Pressure Equalization (PE) Tube Procedure

For PE tube placement, young children are usually given a general anesthetic in an outpatient surgical setting. Insertion of a breathing tube is generally not required.

After the patient is under a comfortable level of anesthesia, the eardrum is viewed using a special microscope. Any wax that obstructs the view of the eardrum is carefully removed and the eardrum is thoroughly inspected.

A small incision is then made in the front portion of the eardrum to avoid injury to the ossicles — the three small bones in the middle ear. The incision is called a “myringotomy.” A small suction device is used to remove any fluid that has collected in the middle ear space. Keep in mind, if infected fluid is found, your child may require antibiotic treatment after surgery.

Once the fluid has been removed from the middle ear space, a PE tube is carefully placed through the incision, using small instruments.

There are many types of PE tubes. The tubes can be made out of various materials and may have a coating on them intended to reduce the possibility of infection. Two major types of tubes include:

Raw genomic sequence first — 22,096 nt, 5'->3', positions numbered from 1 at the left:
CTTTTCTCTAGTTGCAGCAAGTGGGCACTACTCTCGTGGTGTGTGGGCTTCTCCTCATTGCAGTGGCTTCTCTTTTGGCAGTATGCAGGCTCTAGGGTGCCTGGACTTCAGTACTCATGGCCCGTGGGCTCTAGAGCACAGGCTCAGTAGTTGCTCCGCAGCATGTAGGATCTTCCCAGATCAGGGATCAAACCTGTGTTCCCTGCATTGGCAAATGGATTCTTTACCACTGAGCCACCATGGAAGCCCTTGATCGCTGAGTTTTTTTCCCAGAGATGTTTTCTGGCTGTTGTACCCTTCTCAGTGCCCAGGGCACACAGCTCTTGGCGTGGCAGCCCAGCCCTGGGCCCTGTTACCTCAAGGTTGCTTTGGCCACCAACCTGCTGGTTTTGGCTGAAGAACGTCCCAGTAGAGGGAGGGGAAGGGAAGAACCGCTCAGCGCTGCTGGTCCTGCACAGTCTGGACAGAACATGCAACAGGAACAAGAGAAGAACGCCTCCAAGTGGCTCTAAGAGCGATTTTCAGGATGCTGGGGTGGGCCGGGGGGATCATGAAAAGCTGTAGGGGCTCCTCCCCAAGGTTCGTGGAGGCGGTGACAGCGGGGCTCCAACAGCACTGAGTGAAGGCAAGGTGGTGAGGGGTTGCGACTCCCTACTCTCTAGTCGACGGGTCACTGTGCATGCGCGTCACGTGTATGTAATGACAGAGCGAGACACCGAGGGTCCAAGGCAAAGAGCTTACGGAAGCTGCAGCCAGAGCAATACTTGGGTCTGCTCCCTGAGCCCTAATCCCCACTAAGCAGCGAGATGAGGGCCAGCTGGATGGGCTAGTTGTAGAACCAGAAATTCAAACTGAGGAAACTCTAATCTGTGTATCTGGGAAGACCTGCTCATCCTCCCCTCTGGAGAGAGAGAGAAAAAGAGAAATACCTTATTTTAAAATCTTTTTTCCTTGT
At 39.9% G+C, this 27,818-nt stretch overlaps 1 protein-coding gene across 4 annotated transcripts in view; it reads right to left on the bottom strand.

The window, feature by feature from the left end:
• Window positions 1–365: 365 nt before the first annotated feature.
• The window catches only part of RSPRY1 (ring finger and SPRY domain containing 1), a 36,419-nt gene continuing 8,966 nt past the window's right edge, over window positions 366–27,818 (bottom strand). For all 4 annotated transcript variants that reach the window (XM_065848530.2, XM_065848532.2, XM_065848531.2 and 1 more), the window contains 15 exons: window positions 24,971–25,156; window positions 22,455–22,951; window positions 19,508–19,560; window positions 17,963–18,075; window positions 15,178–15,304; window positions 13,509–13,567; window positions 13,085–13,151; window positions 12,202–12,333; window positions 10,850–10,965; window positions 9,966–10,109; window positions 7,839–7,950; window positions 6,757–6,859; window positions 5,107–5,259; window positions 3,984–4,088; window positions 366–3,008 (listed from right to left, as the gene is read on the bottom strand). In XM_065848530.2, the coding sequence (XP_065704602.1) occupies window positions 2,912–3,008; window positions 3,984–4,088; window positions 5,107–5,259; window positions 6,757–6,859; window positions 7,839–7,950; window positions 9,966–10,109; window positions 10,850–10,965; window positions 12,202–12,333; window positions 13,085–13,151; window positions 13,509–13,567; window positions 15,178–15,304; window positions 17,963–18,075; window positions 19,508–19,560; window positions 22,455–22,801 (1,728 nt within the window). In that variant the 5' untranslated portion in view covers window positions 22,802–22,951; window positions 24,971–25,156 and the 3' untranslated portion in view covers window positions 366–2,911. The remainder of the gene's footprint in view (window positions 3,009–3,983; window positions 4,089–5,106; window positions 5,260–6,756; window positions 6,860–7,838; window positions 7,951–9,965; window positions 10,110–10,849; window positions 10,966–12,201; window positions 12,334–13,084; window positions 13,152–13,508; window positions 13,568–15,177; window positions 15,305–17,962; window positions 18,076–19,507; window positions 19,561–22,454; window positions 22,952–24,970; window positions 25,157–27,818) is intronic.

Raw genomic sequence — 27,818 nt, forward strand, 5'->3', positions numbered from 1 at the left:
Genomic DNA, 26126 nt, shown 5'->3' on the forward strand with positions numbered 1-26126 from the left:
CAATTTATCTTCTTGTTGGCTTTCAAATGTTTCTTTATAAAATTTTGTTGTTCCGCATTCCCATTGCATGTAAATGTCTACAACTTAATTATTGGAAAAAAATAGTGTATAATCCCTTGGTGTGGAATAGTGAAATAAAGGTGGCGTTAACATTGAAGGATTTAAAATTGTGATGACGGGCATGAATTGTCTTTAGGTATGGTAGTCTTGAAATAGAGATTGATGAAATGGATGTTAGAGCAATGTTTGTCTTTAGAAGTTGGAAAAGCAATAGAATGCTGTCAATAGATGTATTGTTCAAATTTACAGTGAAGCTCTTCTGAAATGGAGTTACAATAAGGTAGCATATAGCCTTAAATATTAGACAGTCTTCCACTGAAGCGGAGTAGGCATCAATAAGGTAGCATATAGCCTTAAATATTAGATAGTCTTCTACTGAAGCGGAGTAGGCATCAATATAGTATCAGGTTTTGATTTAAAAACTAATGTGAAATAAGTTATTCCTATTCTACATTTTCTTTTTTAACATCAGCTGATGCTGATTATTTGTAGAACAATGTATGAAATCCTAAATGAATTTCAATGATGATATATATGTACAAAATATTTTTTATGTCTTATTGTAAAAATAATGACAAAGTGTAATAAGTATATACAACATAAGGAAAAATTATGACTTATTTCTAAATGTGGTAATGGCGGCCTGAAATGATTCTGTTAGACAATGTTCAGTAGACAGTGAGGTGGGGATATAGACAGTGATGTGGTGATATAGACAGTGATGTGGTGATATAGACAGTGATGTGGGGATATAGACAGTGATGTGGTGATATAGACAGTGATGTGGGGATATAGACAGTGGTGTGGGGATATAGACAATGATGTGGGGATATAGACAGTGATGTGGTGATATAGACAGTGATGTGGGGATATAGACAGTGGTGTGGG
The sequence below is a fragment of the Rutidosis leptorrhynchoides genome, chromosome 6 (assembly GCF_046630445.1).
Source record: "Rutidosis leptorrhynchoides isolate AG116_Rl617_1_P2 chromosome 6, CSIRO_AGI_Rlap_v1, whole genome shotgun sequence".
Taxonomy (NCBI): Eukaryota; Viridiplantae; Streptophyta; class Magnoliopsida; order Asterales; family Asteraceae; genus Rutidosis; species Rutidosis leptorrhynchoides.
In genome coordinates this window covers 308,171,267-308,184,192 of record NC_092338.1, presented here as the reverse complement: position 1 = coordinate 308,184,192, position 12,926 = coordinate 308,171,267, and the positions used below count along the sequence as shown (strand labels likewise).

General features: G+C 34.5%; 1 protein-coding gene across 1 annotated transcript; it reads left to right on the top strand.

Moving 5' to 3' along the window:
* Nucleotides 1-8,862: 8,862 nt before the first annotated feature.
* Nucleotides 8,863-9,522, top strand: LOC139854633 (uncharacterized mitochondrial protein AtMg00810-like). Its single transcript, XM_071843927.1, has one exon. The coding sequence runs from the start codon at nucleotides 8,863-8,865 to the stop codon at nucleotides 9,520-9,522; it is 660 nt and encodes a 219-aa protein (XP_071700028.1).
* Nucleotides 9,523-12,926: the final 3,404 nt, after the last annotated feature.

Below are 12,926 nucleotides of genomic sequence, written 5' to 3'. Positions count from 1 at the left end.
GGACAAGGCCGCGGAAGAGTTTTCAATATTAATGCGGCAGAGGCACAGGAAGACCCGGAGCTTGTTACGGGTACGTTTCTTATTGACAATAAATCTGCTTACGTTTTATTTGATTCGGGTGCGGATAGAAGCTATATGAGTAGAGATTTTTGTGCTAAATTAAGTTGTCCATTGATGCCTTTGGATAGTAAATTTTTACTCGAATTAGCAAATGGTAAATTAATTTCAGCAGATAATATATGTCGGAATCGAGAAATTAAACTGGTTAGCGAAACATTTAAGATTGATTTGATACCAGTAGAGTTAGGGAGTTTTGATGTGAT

• Short, grommet-shaped tubes, and
  • Long, T-shaped tubes

Grommet-shaped tubes are used most often in pediatric procedures, especially if it’s the first set of PE tubes inserted in the child’s ears. Grommet-shaped tubes generally remain in place for 12 months. T-shaped tubes may remain in place for several years.

If your child is receiving a second or third set of PE tubes, your healthcare team may recommend removal of the adenoids at the same time. Discuss this option with your healthcare provider, prior to the procedure.

After the PE tubes have been properly positioned in the eardrum and the procedure is complete, the patient is awakened by the anesthetist and transported to the recovery room. Your child will be carefully monitored by the healthcare team during recovery.